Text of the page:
Macaulay’s address scolds the people of England, Scotland, and Ireland into action. Retaining the American colonies seems a lost cause to her, but she argues that it is not too late to save the European portion of the empire. Through their silence and indifference to parliamentary reforms, the “people” have been complicit in stripping their North American countrymen of constitutional rights. With the impending loss of those distant colonies, Macaulay warns, tyranny will now reign directly over the British Isles. As she argues in her address, the time for reform at home—the time to elevate republican principles—has arrived.
Catharine Sawbridge Macaulay was born into an aristocratic family in Kent, England, in 1731. As was typical for women of her class, she received a basic education in the home but no formal schooling. Her family was heavily involved in politics, and debates over contemporary affairs of state formed a backdrop to her upbringing. With access to a sizeable family library, she educated herself and pursued her interest in history.
The Sawbridge men were Whigs, members of a political party that dominated Parliament in the first half of the eighteenth century. Advocates of constitutional monarchy, the party had played a crucial role in the Glorious Revolution that eliminated the absolute authority of the Crown. Many Whigs championed republican principles and worked to maintain them in governance. After about fifty years, however, some grew disillusioned with the new system they had helped forge. Parliament and the Crown were meant to balance each other’s powers toward the protection of citizens’ rights, but internal corruption and collusion between them made a farce of republican ideals. By the 1760s, radical Whigs, the Sawbridges among them, emerged as unbending advocates for reform. Republicanism became their cause, even at the expense of Whig Party unity.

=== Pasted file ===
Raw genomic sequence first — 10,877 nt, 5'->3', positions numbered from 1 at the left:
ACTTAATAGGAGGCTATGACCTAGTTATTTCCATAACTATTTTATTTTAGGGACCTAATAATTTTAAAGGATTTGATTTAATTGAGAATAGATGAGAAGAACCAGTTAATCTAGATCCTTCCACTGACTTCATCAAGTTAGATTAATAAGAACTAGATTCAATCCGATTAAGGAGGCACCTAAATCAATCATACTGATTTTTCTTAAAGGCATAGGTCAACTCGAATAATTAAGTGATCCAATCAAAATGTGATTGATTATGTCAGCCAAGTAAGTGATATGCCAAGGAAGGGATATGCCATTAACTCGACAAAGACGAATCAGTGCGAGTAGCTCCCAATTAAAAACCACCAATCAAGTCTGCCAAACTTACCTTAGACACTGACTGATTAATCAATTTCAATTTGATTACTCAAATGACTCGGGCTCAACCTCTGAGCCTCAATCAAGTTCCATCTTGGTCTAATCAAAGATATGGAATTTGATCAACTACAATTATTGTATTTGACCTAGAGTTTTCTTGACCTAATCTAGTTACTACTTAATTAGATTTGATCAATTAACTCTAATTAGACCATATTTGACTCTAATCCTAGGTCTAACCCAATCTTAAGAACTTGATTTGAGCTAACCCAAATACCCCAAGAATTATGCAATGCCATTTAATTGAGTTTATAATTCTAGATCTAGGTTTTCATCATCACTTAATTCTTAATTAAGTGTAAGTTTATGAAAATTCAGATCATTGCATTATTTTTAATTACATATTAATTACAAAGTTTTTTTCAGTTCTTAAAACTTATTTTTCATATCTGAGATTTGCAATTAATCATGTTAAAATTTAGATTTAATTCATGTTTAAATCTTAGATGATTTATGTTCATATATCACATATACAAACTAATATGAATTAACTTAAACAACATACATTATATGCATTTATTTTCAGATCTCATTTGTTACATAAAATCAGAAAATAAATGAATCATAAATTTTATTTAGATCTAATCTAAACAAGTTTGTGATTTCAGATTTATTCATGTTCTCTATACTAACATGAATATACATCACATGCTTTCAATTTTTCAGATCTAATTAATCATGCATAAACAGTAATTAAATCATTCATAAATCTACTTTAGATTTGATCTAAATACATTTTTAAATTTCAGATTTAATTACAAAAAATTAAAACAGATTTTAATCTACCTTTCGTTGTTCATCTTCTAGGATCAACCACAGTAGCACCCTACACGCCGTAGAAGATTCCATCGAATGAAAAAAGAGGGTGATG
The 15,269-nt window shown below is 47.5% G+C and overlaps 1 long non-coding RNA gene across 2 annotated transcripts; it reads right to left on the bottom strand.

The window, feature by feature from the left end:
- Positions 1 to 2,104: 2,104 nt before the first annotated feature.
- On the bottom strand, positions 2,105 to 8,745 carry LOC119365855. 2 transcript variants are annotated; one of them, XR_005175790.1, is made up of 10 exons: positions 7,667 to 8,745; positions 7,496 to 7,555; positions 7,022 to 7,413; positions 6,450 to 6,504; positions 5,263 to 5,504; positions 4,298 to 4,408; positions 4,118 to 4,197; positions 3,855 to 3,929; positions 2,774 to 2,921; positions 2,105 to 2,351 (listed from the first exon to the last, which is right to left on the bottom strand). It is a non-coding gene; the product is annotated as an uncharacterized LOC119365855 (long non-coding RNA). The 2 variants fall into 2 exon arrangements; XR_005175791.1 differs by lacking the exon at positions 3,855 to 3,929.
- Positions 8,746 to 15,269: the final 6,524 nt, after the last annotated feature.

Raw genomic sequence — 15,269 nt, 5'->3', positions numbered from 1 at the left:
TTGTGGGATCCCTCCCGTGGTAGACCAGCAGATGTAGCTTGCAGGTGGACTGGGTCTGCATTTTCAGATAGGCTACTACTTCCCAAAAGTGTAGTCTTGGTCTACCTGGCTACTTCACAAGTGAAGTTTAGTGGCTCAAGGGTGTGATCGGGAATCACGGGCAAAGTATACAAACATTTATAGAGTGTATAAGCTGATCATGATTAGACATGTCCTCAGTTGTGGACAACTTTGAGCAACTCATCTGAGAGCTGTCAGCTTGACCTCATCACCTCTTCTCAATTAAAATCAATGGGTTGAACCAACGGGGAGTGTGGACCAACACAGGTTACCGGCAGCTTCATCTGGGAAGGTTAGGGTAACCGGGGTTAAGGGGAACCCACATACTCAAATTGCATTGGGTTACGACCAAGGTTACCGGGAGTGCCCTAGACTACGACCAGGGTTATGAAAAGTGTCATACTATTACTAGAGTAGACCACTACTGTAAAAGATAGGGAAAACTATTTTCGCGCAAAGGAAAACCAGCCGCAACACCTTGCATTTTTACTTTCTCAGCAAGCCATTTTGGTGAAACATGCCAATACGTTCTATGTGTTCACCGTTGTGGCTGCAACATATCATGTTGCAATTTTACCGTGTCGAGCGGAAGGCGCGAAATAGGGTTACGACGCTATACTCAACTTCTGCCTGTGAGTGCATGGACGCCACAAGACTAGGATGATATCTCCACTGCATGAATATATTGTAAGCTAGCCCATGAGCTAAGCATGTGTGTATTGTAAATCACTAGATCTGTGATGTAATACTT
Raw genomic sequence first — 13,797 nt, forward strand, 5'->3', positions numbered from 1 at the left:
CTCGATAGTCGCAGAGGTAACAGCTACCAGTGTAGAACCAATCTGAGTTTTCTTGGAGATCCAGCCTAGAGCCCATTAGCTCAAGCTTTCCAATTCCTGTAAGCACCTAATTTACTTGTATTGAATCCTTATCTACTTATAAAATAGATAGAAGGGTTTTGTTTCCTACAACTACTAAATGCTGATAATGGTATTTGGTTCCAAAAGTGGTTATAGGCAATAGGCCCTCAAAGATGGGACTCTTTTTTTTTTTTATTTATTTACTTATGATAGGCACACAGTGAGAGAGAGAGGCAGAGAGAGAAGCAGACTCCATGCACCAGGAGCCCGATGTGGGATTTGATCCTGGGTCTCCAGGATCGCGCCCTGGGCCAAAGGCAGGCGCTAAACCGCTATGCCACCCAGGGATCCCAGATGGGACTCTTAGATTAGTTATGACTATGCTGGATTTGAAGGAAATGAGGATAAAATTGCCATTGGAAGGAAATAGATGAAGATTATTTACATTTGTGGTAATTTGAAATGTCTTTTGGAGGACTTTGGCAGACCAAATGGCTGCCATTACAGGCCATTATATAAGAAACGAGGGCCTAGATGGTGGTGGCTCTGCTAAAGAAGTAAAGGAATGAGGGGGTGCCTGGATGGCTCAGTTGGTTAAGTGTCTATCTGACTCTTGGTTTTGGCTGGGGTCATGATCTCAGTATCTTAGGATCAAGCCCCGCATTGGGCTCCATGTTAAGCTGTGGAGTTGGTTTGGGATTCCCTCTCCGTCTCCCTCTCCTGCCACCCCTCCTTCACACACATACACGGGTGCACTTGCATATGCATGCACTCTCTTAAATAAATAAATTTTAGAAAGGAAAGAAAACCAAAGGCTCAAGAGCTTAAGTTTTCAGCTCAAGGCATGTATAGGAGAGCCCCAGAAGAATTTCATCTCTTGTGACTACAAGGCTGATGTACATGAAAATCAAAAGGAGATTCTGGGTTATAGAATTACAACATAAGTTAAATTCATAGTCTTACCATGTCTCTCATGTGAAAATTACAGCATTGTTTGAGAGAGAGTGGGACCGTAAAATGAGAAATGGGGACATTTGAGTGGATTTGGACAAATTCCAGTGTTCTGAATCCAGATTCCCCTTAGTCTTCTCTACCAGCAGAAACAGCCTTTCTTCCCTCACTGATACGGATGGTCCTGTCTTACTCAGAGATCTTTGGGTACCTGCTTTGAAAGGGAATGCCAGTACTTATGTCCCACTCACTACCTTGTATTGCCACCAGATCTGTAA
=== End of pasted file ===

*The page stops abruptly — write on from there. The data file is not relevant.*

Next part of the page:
Between 1763 and 1783, Macaulay produced and published her eight-volume History of England, a narrative of the nation from a republican perspective. Focused on the failures of the monarchy in the seventeenth century, it was also perceived as a critique of royal authority in its present. The early volumes sold well; Macaulay gained fame among radicals and reformers and infamy among her critics. Along with her books, the pamphlets she authored covering contemporary politics were widely circulated on both sides of the Atlantic. By the 1770s, her influence on America’s revolutionary generation was well established. Not surprisingly, when Macaulay visited the independent United States in 1784, she was hosted by leading figures of the Revolution.
A woman who successfully asserted herself in the male sphere of domestic and international politics, she also suffered some degree of ridicule and discrimination throughout her life. Widowed young, she later married a man less than half her age, and the increasing public criticism sparked by her marriage dimmed her stature. Though her fame was waning well before her death in 1791, she continued to write and engage in social and political debates. Notably, her 1790 “Letters on Education, with Observations on Religious and Metaphysical Subjects” articulated a key lesson of her life: Women could achieve equality with men if given an equal education.